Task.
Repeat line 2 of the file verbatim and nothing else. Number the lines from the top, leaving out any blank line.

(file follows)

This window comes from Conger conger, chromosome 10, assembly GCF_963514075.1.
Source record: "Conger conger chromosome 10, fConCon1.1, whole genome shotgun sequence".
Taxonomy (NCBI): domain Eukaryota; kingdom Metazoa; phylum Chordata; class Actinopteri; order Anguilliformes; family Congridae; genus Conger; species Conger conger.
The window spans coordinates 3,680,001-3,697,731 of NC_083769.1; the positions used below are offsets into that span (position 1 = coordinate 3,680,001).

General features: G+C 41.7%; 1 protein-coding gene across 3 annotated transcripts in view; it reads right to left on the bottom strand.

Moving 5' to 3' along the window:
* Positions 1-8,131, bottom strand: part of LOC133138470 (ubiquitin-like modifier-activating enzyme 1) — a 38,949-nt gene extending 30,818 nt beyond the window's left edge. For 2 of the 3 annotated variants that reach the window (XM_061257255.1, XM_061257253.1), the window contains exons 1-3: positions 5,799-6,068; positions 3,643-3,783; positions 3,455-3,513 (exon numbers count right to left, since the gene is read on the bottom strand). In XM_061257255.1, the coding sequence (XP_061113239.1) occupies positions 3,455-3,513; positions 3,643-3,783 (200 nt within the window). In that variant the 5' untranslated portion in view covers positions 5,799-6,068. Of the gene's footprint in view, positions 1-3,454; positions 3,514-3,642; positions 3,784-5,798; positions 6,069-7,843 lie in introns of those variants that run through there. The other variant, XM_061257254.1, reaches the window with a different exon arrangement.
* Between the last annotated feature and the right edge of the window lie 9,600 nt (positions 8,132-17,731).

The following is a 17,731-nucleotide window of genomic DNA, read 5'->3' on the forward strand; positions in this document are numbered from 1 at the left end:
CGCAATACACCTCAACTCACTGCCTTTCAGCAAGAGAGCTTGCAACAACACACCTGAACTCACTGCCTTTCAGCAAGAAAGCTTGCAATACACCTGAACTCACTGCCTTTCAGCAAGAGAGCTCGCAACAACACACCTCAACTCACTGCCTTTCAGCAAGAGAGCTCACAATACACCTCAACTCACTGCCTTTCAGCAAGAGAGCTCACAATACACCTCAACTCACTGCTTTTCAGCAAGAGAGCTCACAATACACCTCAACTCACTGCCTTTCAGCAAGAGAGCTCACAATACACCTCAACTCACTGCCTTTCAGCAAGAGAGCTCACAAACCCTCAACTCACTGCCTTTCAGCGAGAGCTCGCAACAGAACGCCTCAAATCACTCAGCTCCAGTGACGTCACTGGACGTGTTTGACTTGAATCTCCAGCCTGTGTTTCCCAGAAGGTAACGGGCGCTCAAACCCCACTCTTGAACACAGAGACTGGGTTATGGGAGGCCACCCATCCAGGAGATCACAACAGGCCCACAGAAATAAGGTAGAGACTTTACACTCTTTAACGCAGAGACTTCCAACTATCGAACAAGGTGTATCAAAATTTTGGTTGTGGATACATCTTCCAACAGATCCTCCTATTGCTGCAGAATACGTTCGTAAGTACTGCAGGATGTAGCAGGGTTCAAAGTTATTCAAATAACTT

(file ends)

Source record: "Conger conger chromosome 10, fConCon1.1, whole genome shotgun sequence".